Conclusions  All patients with chest pain who have an initial hs-cTnT level of less than 5 ng/l and no signs of ischemia on ECG have a minimal risk of MI or death within 30 days and can be safely discharged directly from the ED.

5. ACEP Clinical Policy: Critical Issues in the Evaluation and Management of Adults Presenting to the ED with Seizures

Huff JS, et al. Ann Emerg Med. 2014;63:437-447.e15

This clinical policy from the American College of Emergency Physicians is the revision of a 2004 policy on critical issues in the evaluation and management of adult patients with seizures in the emergency department.1 A writing subcommittee reviewed the literature to derive evidence-based recommendations to help clinicians answer the following critical questions:

(1) In patients with a first generalized convulsive seizure who have returned to their baseline clinical status, should antiepileptic therapy be initiated in the emergency department to prevent additional seizures? 
·         Level C recommendations: Emergency physicians need not initiate antiepileptic medication in the ED for patients who have had a first provoked seizure. Precipitating medical conditions should be identified and treated.
·         Level C recommendations: Emergency physicians need not initiate antiepileptic medication in the ED for patients who have had a first unprovoked seizure without evidence of brain disease or injury.
·         Level C recommendations: Emergency physicians may initiate antiepileptic medication in the ED, or defer in coordination with other providers, for patients who experienced a first unprovoked seizure with a remote history of brain disease or injury.

(2) In patients with a first unprovoked seizure who have returned to their baseline clinical status in the emergency department, should the patient be admitted to the hospital to prevent adverse events?
·         Level C recommendations: Emergency physicians need not admit patients with a first unprovoked seizure who have returned to their clinical baseline in the ED.

(3) In patients with a known seizure disorder in which resuming their antiepileptic medication in the emergency department is deemed appropriate, does the route of administration impact recurrence of seizures?
·         Level C recommendations: When resuming antiepileptic medication in the ED is deemed appropriate, the emergency physician may administer IV or oral medication at their discretion.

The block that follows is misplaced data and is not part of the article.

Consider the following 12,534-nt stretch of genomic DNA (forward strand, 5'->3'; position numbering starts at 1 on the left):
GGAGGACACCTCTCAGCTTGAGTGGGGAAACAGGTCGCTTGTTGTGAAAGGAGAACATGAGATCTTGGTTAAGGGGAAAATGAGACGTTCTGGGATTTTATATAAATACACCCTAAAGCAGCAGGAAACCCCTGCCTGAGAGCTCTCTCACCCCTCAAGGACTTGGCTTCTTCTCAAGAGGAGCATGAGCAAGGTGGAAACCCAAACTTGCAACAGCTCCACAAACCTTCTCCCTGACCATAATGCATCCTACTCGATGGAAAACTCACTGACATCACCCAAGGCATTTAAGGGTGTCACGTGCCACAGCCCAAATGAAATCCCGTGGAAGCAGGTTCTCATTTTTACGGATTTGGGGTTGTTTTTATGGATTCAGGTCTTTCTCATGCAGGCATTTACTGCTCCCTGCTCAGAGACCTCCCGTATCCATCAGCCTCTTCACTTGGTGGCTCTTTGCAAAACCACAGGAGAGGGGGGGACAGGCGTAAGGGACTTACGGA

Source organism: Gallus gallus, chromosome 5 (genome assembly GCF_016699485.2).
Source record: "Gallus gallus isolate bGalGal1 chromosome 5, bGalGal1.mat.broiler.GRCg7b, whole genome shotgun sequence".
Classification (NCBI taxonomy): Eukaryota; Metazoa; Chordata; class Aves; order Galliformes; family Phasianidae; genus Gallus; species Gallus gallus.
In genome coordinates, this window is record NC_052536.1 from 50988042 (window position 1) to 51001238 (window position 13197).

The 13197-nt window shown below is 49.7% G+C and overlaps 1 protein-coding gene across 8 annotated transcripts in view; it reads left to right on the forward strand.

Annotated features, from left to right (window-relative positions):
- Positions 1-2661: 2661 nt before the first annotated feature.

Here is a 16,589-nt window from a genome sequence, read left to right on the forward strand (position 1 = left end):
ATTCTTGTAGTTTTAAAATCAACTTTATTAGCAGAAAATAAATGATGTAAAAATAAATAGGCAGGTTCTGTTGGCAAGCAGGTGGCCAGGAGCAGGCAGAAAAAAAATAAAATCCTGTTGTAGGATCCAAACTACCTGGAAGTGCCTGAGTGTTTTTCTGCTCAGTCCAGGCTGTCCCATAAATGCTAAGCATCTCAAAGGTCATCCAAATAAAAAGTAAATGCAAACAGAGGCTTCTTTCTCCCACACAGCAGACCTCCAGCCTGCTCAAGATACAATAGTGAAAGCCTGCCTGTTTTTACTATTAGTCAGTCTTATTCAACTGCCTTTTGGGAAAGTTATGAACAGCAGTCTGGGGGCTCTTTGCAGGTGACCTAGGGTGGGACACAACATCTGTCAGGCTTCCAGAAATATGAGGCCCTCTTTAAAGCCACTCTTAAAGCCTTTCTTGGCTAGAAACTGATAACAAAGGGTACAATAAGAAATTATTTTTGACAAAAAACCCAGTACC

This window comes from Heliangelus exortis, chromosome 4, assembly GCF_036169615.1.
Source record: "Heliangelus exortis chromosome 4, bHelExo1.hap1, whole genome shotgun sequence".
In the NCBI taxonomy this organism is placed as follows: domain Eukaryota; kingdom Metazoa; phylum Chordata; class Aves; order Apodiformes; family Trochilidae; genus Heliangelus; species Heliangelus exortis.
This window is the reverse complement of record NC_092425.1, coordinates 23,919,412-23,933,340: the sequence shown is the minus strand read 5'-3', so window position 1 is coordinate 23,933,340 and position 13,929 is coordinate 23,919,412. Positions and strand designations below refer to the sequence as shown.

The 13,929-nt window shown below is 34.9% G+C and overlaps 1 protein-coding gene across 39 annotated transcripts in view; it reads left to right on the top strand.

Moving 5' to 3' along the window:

(4) In emergency department patients with generalized convulsive status epilepticus who continue to have seizures despite receiving optimal dosing of a benzodiazepine, which agent or agents should be administered next to terminate seizures?
·         Level A recommendations: Emergency physicians should administer an additional antiepileptic medication in ED patients with refractory status epilepticus who have failed treatment with benzodiazepines.
·         Level B recommendations: Emergency physicians may administer intravenous phenytoin, fosphenytoin, or valproate in ED patients with refractory status epilepticus who have failed treatment with benzodiazepines.
·         Level C recommendations: Emergency physicians may administer intravenous levetiracetam, propofol, or barbiturates in ED patients with refractory status epilepticus who have failed treatment with benzodiazepines.

A literature search was performed, the evidence was graded, and recommendations were given based on the strength of the available data in the medical literature.

6. Derivation of a Clinical Decision Instrument to Identify Adults with Mild Traumatic ICH at Low Risk for Requiring ICU Admission

Nishijima DK, et al. Ann Emerg Med. 2014;63:448-456.e2

Study objective: The objective of this study is to derive a clinical decision instrument with a sensitivity of at least 95% (with upper and lower bounds of the 95% confidence intervals [CIs] within a 5% range) to identify adult emergency department patients with mild traumatic intracranial hemorrhage who are at low risk for requiring critical care resources during hospitalization and thus may not need admission to the ICU.

Methods: This was a prospective, observational study of adult patients with mild traumatic intracranial hemorrhage (initial Glasgow Coma Scale [GCS] score 13 to 15, with traumatic intracranial hemorrhage) presenting to a Level I trauma center from July 2009 to February 2013. The need for ICU admission was defined as the presence of an acute critical care intervention (intubation, neurosurgical intervention, blood product transfusion, vasopressor or inotrope administration, invasive monitoring for hemodynamic instability, urgent treatment for arrhythmia or cardiopulmonary resuscitation, and therapeutic angiography). We derived the clinical decision instrument with binary recursive partitioning (with a misclassification cost of 20 to 1). The accuracy of the decision instrument was compared with the treating physician's (emergency medicine faculty) clinical impression.

Results: A total of 600 patients with mild traumatic intracranial hemorrhage were enrolled; 116 patients (19%) had a critical care intervention. The derived instrument consisted of 4 predictor variables: admission GCS score less than 15, nonisolated head injury, aged 65 years or older, and evidence of swelling or shift on initial cranial computed tomography scan. The decision instrument identified 114 of 116 patients requiring an acute critical care intervention (sensitivity 98.3%; 95% CI 93.9% to 99.5%) if at least 1 variable was present and 192 of 484 patients who did not have an acute critical care intervention (specificity 39.7%; 95% CI 35.4% to 44.1%) if no variables were present. Physician clinical impression was slightly less sensitive (90.1%; 95% CI 83.1% to 94.4%) but overall similar to the clinical decision instrument.